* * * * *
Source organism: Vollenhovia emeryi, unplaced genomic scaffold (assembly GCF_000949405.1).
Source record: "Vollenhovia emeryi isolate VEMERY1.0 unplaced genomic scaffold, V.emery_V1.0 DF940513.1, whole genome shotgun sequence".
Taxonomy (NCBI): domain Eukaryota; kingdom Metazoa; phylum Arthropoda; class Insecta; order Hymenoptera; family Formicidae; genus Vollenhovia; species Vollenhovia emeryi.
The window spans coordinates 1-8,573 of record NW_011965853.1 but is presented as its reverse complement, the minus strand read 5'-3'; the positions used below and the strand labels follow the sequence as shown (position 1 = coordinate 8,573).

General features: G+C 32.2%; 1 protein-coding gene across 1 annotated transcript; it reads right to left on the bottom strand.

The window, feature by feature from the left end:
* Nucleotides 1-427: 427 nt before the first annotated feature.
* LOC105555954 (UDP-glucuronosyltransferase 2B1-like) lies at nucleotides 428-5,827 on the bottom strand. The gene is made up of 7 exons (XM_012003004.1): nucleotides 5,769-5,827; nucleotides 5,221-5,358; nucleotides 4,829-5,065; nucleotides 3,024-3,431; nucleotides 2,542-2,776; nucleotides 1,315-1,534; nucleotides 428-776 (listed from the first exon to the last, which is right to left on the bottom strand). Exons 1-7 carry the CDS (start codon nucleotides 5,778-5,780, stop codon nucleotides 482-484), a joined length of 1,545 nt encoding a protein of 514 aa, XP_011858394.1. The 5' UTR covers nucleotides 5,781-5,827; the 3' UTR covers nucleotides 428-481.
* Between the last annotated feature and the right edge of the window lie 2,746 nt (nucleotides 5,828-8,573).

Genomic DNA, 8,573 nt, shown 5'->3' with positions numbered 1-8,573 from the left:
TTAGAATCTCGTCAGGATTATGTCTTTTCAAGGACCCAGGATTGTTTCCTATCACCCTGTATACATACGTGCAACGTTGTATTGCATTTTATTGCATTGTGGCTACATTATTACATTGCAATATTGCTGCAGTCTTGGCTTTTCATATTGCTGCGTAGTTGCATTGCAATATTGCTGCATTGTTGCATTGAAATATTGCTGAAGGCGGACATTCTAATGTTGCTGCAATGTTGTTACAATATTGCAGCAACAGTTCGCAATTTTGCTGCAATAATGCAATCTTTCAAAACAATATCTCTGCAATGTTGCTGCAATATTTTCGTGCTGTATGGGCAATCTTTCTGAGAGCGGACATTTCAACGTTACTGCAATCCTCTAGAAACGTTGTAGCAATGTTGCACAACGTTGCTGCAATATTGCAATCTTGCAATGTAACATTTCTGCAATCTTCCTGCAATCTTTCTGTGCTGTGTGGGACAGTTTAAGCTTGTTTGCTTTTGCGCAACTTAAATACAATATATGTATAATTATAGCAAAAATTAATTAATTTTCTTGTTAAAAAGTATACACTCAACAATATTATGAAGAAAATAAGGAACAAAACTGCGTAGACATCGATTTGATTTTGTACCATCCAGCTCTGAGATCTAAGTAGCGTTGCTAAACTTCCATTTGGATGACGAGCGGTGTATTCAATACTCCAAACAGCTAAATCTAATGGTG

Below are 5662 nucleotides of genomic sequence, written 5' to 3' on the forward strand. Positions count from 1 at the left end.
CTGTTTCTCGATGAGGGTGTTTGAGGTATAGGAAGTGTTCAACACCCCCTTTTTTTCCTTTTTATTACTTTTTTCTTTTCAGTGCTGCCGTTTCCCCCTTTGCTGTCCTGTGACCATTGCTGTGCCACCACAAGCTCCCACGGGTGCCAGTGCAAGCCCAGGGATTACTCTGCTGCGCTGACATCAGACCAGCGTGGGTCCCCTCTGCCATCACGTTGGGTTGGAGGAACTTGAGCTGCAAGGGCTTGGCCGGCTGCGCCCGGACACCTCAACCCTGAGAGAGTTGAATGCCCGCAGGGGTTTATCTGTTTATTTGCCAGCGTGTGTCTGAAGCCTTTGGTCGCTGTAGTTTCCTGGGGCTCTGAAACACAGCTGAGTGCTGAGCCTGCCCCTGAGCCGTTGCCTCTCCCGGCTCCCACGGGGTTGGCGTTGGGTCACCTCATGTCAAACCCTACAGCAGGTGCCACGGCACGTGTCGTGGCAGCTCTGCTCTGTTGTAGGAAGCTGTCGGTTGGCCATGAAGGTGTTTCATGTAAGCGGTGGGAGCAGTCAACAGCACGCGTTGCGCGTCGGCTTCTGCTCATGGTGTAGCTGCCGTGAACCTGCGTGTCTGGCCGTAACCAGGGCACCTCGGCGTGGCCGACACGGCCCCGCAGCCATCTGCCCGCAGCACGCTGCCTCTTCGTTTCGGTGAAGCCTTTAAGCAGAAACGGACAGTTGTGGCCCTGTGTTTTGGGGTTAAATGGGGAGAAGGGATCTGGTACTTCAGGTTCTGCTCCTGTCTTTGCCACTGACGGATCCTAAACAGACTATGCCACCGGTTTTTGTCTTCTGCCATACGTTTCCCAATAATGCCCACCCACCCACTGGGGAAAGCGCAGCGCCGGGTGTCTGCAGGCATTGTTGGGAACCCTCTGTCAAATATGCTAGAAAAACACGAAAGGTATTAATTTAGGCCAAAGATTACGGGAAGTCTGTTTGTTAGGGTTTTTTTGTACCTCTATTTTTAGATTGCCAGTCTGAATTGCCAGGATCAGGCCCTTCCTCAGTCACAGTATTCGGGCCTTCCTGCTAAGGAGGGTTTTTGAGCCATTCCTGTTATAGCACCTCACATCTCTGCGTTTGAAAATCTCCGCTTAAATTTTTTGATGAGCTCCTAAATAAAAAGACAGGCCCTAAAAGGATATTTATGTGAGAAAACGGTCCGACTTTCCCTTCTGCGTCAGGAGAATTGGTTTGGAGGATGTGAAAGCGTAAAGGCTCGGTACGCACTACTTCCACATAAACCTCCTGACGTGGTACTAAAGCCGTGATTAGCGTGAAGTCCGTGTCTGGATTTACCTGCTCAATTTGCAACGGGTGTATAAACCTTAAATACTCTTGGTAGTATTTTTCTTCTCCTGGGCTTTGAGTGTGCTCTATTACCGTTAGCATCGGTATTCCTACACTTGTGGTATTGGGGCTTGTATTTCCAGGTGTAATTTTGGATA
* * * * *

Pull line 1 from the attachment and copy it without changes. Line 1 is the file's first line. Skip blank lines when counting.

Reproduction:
Source organism: Vollenhovia emeryi, unplaced genomic scaffold (assembly GCF_000949405.1).